Captain Cosmos
Cuti occasionally returned to comic books. With his regular partner in crime Joe Staton, he created 'Captain Cosmos, The Last Starveyer' (1997-2006), a  homage to the TV space operas of his childhood. Four comic books were published through indie labels like Hamilton Comics, Ybor City Publishers and Ni-Cola Productions with long interludes. Cuti didn't limit himself to one medium for this new creation, however. He also used the character in his prose novel 'Spin a Web of Death' (2000), three radio plays, three short TV films and the full-length feature film 'Captain Cosmos and the Gray Ghosts' (2007) with Cuti himself in the title role.

Moonie by Nick CutiMoonie by Nick Cuti

Moonchild (2)
In Florida, Cuti also resumed his first creation, 'Moonchild, the Starbabe'. MU Press released three new issues which contained the story arc 'Moonie and the Spider Queen'. The series title was changed to 'Moonie', most likely to avoid confusion with the not-related manga series 'Moon Child' (1989-1993) by Reiko Shimizu. Dave Simons provided the inking and lettering duties. The character also appeared in the illustrated text novels 'Moonie and the Spider Queen' (2009), 'Moonie in the Slave Market of Opuul' (2010), ', 'Moonie in Too Many Moons' (2010), 'Moonie Moonie Goes to War' and 'Moonie and the Space Pirates'; the latter written by Cuti's friend Vic Stonecypher. A lifelong dream of turning his oldest creation into a film came true on 16 August 2013, when his live action film 'Moonie and the Spider Queen' premiered at the Tampa Bay Fetish Con. Moonie was portrayed by Nikoma DeMitro, who also became Cuti's business partner and bought the full 'Moonchild' franchise from its creator in 2018.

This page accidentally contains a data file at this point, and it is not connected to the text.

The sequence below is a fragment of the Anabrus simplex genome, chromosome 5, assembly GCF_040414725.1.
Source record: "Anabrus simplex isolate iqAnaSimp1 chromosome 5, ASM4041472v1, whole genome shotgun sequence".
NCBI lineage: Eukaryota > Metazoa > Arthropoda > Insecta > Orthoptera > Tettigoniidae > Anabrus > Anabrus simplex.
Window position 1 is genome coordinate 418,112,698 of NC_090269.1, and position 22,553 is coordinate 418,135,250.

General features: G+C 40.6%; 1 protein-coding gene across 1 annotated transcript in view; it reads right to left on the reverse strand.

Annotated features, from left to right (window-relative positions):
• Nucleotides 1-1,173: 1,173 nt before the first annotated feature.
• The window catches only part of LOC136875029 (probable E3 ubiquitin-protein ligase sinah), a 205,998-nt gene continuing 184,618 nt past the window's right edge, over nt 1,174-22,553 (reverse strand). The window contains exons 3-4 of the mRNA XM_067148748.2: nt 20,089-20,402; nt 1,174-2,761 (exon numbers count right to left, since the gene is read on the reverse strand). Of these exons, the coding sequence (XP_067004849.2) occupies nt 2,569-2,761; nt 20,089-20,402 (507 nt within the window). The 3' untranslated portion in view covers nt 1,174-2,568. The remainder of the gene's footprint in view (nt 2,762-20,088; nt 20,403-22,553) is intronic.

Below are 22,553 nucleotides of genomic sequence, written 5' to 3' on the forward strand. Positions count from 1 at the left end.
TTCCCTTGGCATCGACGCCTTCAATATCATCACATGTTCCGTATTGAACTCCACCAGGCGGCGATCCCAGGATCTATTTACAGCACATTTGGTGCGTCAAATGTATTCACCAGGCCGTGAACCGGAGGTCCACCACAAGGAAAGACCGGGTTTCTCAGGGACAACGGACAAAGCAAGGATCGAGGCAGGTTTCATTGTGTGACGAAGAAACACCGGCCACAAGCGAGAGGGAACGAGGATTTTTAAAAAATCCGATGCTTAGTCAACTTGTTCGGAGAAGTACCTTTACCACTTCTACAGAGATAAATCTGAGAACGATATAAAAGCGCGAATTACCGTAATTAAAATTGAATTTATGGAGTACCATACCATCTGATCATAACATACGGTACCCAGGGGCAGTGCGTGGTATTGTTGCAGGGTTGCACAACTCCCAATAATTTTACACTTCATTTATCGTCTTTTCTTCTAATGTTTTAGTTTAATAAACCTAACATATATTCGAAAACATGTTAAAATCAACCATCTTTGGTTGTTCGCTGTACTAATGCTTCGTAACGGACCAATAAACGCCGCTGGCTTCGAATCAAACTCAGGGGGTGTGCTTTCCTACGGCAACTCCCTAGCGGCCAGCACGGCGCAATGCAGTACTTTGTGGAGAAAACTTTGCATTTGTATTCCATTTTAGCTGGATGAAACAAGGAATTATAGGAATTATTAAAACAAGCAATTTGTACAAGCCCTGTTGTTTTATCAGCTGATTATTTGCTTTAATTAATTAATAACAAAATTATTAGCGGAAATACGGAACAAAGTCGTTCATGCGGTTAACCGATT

Cuti in turn continued with another creation, 'Starflake the Cosmic Sprite' (2013-2019). Just like Moonchild, Starflake traveled through space with no life support, but her adventures were aimed at younger girls. She initially starred in a novel series containing 'Starflake on Thrill World' (two volumes, 2013, 2016), 'Starflake Rides with the Galactic Bikers' (2016), 'Starflake Hunts the Power Beast' (2017), 'Starflake Aboard the Doomed Ships' (2017), 'Starflake Picks the Junkyard Planet' (2017) and 'Starflake Fires the Glass Ray Gun' (2019). Kevin Glover's Scary Tales Publishing published two comic books, written and drawn by Cuti and inked, lettered and colored by Donnie Pitchford.

In 2009, during the San Diego Comic-Con International, Nicola Cuti was awarded the Inkpot Award for career achievement. 

Nick Cuti passed away in Tampa, Florida on 21 February 2020 following a battle with cancer. he was 75 years old. Following his death, he was praised by fans and colleagues alike for his versatile work, bridging several genres and media. Former DC President Paul Levitz remembered him as a man with a positive outlook on life, which reflected in the playful characters he created.

Nicola Cuti as Captain Cosmos in 2007.